The Dixmoor press conference can be viewed in the player above at 1 p.m.
Residents and business owners in Dixmoor, a suburb about 18 miles south of Chicago, have been dealing with water pressure issues for several days now, leaving many reliant on bottled water and forced to boil what little water they can get through their pipes.
City officials are expected to provide an update Saturday afternoon at 1 p.m. at the Dixmoor Village Hall, located at 170 W 145th St.
The community has been dealing with water pressure issues for nearly a week, with water coming through pipes in a trickle or not coming through at all. While water pressure is supposed to be around 35-to-36 pounds per square inch (PSI), the community has routinely seen PSI readings in the single digits, including dramatic reductions on Tuesday.
The problems have forced businesses to close, schools to turn remote and village buildings to close their doors.
So how did it happen and what is being done to fix it?
The pressure issues started over the weekend when officials said water pressure dropped to less than half of its normal levels, “effectively cutting off” water from the village’s roughly 3,500 residents. But the area had been dealing with water problems for even longer.
Last Thursday, the village board declared a state of emergency over water supply issues.
Several broken pipes were observed in both Harvey, which is where Dixmoor’s water comes from, and in the village itself, and while those pipes were repaired, water pressure still has not been restored, despite officials’ confidence that it would be resolved following the repairs Monday.
A boil order was put into effect after the pipe breaks, according to officials, who said they were also waiting for the community’s reservoir to fill up. After that, the officials hoped to have turbines resume operation, ideally leading to a restoration of water pressure and service.
But that did not happen and on Tuesday, a new issue arose.
According to the update from village officials, water was being pumped from the city of Harvey at 35 pounds of pressure per square inch (PSI), the ideal amount to allow for uninterrupted water service and adequate pressure.
When that water reached Dixmoor however, pressure dropped to 11.2 PSI.
The reason behind the discrepancy was an issue with the village’s turbines.
While one of the turbines was functional, it could not be used at full capacity while the water pressure from the feeder source remains low. Officials are working to resolve the issue, but a second turbine at the facility will likely need to be replaced in order for repair work to be successful.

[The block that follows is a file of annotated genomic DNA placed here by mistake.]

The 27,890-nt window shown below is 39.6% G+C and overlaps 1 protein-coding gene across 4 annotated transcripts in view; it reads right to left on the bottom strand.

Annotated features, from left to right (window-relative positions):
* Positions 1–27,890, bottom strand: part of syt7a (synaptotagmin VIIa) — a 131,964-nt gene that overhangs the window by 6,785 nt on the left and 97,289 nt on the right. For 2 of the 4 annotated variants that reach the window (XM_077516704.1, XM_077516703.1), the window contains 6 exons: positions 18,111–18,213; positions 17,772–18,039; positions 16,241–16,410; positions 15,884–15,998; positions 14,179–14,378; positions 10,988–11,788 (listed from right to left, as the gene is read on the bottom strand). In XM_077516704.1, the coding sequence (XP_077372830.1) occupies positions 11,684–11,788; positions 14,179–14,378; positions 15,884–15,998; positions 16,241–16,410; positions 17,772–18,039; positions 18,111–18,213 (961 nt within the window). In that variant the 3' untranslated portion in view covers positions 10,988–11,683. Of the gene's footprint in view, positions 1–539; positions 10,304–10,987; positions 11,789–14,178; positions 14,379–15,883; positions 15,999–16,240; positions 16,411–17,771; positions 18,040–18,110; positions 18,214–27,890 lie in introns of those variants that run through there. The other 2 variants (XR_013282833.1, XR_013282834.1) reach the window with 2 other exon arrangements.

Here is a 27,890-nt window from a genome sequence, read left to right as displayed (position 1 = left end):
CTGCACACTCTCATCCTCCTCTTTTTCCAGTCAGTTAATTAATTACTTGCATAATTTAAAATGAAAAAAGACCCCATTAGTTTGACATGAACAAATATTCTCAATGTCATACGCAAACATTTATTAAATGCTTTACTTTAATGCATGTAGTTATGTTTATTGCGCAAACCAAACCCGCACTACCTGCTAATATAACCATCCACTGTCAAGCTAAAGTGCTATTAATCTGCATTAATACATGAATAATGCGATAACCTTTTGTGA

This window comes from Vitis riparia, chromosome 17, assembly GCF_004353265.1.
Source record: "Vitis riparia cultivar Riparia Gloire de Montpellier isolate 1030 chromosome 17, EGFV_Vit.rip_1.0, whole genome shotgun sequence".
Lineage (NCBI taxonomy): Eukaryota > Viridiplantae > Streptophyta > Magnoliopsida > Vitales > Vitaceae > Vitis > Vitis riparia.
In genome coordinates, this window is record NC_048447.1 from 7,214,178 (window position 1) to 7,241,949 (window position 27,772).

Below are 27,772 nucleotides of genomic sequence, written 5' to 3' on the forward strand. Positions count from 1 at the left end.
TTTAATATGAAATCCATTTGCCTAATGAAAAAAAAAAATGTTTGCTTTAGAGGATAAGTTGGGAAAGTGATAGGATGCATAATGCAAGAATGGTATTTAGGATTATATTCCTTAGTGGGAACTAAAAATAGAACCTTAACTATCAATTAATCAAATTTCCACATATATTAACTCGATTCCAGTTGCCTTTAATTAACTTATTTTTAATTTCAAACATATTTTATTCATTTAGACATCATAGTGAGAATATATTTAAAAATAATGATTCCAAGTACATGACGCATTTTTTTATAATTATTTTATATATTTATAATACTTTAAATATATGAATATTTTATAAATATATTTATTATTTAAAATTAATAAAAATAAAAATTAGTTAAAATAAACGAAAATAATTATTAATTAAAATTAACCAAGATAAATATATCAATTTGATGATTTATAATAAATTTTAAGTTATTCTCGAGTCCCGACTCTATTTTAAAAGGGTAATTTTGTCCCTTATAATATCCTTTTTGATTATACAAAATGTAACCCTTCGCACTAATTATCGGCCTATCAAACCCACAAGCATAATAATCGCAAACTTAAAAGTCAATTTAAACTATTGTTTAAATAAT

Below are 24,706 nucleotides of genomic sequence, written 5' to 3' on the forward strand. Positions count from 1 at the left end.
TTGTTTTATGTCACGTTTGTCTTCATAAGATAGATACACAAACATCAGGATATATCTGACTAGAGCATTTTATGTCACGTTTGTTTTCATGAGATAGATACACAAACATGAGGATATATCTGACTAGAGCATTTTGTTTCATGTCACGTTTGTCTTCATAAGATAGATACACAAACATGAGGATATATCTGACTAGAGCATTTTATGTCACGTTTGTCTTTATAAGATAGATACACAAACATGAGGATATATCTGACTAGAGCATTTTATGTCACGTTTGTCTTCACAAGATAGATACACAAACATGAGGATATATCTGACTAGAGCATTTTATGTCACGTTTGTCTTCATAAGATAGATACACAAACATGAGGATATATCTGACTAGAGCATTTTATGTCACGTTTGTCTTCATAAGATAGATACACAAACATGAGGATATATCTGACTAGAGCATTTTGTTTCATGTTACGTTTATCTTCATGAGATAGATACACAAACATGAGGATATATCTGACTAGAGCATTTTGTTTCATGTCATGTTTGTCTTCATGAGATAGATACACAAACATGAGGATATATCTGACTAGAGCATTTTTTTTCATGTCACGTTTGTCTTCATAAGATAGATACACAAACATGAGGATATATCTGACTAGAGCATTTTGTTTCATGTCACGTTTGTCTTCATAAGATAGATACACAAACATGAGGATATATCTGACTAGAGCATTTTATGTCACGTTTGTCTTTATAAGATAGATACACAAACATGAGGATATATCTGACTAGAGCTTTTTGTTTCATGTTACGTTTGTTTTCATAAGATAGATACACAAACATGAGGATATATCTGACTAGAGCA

As a result, a boil order remained in effect for village residents, and bottled water was made available at Village Hall for residents.
By Wednesday, however, the village’s president issued a plea for help.
“We need help,” Village President Fitzgerald Roberts said. “We need someone who can help us find this problem.”
Roberts said he is seeking help from Illinois Gov. J.B. Pritzker as well.
“I would like help from the governor, from the federal level, all levels to get involved with this issue, where we can take care of this infrastructure out here where this problem will not occur again,” Roberts said.
Village officials and various charities, including the Salvation Army, have been handing out bottled water to residents.
In the community, some businesses have remained closed since the water pressure issues began, and students at the community’s schools are remote-learning as their classrooms remained closed.
“It’s like living in a third-world country,” resident John Lannan said.
Lannan says water at his home grew stronger at one point Wednesday, before retreating.
“Try not being able to take a shower. Try not being able to do laundry,” he said. “Try not being able to do dishes for five days, and then you’ll understand our frustration.”
By Thursday, Roberts said there were small signs of progress, but not enough.
Some areas reported having water again, but for most of the town, water pressure troubles continued. A boil order remained in effect.
Water main breaks have led to pressure problems for the past few days for Dixmoor residents, who have seen only a trickle from their faucets. NBC 5’s Chris Coffey reports.
It remains unclear when the water pressure will return to the community, and workers are continuing to tackle the myriad issues facing the village.
On Friday, Cook County opened several free shower facilities in Oak Forest, South Holland and Willow Springs. The facilities are open on weekdays from 8 a.m. to 4 p.m. and on weekends from 7:30 to a.m. and again from 4 p.m. to sunset.
Showers are open at the following locations:
- 14630 Oak Park Ave., Oak Forest
- 15810 S. Torrence Ave., South Holland
- 9600 Wolf Rd., Willow Springs
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October 23, 2021 at 12:36PM